IZA DP No. 10793: Safe Options Induce Gender Differences in Risk Attitudes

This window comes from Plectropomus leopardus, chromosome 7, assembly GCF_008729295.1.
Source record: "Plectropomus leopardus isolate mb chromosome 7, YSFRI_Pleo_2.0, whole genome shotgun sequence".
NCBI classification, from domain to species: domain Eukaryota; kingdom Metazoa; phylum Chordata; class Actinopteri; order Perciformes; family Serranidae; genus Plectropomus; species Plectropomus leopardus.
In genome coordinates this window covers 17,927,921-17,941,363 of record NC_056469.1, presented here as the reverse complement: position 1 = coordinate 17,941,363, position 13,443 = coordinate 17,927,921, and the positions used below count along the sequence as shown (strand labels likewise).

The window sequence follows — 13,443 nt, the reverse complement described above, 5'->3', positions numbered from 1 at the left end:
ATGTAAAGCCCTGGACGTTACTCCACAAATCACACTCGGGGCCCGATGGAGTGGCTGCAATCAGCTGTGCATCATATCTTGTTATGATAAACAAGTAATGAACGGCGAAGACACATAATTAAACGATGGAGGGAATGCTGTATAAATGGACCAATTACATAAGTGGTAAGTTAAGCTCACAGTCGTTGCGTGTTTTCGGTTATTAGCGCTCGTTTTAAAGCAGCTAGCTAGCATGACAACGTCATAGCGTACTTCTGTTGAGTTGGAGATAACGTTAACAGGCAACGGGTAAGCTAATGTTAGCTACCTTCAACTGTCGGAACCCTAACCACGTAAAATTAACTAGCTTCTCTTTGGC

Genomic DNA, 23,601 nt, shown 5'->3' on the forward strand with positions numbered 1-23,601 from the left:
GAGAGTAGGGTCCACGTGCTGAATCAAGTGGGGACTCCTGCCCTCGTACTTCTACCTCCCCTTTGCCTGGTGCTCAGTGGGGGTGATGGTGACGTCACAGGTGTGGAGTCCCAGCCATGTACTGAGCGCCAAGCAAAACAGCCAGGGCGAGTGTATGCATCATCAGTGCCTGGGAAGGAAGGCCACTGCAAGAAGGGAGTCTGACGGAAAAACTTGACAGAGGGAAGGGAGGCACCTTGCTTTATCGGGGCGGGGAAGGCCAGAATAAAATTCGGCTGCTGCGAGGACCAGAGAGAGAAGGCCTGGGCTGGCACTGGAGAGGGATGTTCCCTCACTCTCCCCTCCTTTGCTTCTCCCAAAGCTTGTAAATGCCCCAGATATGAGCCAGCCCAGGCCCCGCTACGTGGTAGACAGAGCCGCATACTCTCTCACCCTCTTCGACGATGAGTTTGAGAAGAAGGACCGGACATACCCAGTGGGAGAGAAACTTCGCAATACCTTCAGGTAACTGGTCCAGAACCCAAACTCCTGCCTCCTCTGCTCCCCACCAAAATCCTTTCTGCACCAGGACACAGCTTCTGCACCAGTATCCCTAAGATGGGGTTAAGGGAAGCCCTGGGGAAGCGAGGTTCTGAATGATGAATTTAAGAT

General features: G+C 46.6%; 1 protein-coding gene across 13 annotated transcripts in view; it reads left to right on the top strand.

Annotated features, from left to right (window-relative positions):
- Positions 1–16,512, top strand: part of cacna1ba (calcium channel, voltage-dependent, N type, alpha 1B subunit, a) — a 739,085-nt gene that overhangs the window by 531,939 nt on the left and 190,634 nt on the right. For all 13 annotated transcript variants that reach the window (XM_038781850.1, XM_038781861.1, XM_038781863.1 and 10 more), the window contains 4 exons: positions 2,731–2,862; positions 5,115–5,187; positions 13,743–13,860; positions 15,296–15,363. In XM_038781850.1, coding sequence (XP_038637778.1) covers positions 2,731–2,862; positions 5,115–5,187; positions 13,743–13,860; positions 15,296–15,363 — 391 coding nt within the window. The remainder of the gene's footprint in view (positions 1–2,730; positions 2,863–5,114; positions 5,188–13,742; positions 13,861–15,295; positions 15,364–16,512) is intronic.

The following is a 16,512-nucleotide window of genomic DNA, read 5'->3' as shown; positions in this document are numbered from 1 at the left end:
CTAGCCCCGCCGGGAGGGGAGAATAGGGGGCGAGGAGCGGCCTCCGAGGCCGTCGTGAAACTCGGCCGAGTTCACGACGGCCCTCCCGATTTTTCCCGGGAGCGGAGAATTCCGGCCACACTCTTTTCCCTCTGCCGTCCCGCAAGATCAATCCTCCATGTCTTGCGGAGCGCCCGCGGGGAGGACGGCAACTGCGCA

Gender differences in risk attitudes are frequently observed, although recent literature has shown that they are context dependent rather than ubiquitous. In this paper we try to rationalize the heterogeneity of results investigating experimentally whether the presence of a safe option among the set of alternatives explains why females are more risk averse than males. We manipulate three widely used risk elicitation methods finding that the availability of a safe option causally affects risk attitudes. The presence of a riskless alternative does not entirely explain the gender gap but it has a significant effect in triggering or magnifying (when already present) such differences. Despite the pronounced instability that usually characterizes the measurement of risk preferences, we show estimating a structural model that the effect of a safe option is remarkably stable across tasks. This paper constitutes the first successful attempt to shed light on the determinants of gender differences in risk attitudes.